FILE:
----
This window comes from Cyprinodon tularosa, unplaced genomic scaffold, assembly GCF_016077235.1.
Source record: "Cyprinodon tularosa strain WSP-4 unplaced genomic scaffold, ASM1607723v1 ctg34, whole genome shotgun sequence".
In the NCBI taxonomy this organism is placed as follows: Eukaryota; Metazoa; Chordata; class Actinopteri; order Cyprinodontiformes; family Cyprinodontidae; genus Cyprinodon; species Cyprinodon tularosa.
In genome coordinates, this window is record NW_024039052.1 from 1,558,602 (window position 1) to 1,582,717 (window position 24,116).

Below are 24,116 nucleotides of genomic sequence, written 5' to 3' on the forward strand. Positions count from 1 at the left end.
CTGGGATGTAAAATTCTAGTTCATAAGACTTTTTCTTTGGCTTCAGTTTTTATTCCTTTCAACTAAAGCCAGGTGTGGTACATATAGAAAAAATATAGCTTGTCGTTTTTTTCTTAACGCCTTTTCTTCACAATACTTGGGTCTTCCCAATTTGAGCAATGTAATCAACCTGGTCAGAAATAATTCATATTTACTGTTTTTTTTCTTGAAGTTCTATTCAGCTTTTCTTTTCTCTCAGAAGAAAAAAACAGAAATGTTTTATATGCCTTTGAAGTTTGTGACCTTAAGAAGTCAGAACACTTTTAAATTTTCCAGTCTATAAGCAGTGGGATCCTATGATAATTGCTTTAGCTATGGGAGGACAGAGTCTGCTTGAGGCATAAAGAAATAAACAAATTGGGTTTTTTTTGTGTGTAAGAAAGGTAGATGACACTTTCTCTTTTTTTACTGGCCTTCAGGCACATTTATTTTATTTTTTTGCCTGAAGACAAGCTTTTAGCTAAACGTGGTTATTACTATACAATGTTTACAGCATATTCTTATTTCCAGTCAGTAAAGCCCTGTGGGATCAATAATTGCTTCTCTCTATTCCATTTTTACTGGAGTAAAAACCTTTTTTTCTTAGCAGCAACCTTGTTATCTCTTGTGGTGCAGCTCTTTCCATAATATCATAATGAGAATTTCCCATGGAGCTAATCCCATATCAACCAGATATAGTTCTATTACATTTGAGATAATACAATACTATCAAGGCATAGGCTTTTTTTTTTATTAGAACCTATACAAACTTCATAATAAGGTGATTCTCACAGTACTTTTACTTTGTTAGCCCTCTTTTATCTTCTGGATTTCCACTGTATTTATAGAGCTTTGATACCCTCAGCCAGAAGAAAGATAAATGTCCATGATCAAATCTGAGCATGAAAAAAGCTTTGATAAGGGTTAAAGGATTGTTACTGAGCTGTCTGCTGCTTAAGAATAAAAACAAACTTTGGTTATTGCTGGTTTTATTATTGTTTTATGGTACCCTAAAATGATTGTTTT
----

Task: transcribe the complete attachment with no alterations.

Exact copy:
This window comes from Cyprinodon tularosa, unplaced genomic scaffold, assembly GCF_016077235.1.
Source record: "Cyprinodon tularosa strain WSP-4 unplaced genomic scaffold, ASM1607723v1 ctg34, whole genome shotgun sequence".
In the NCBI taxonomy this organism is placed as follows: Eukaryota; Metazoa; Chordata; class Actinopteri; order Cyprinodontiformes; family Cyprinodontidae; genus Cyprinodon; species Cyprinodon tularosa.
In genome coordinates, this window is record NW_024039052.1 from 1,558,602 (window position 1) to 1,582,717 (window position 24,116).

Below are 24,116 nucleotides of genomic sequence, written 5' to 3' on the forward strand. Positions count from 1 at the left end.
CTGGGATGTAAAATTCTAGTTCATAAGACTTTTTCTTTGGCTTCAGTTTTTATTCCTTTCAACTAAAGCCAGGTGTGGTACATATAGAAAAAATATAGCTTGTCGTTTTTTTCTTAACGCCTTTTCTTCACAATACTTGGGTCTTCCCAATTTGAGCAATGTAATCAACCTGGTCAGAAATAATTCATATTTACTGTTTTTTTTCTTGAAGTTCTATTCAGCTTTTCTTTTCTCTCAGAAGAAAAAAACAGAAATGTTTTATATGCCTTTGAAGTTTGTGACCTTAAGAAGTCAGAACACTTTTAAATTTTCCAGTCTATAAGCAGTGGGATCCTATGATAATTGCTTTAGCTATGGGAGGACAGAGTCTGCTTGAGGCATAAAGAAATAAACAAATTGGGTTTTTTTTGTGTGTAAGAAAGGTAGATGACACTTTCTCTTTTTTTACTGGCCTTCAGGCACATTTATTTTATTTTTTTGCCTGAAGACAAGCTTTTAGCTAAACGTGGTTATTACTATACAATGTTTACAGCATATTCTTATTTCCAGTCAGTAAAGCCCTGTGGGATCAATAATTGCTTCTCTCTATTCCATTTTTACTGGAGTAAAAACCTTTTTTTCTTAGCAGCAACCTTGTTATCTCTTGTGGTGCAGCTCTTTCCATAATATCATAATGAGAATTTCCCATGGAGCTAATCCCATATCAACCAGATATAGTTCTATTACATTTGAGATAATACAATACTATCAAGGCATAGGCTTTTTTTTTTATTAGAACCTATACAAACTTCATAATAAGGTGATTCTCACAGTACTTTTACTTTGTTAGCCCTCTTTTATCTTCTGGATTTCCACTGTATTTATAGAGCTTTGATACCCTCAGCCAGAAGAAAGATAAATGTCCATGATCAAATCTGAGCATGAAAAAAGCTTTGATAAGGGTTAAAGGATTGTTACTGAGCTGTCTGCTGCTTAAGAATAAAAACAAACTTTGGTTATTGCTGGTTTTATTATTGTTTTATGGTACCCTAAAATGATTGTTTT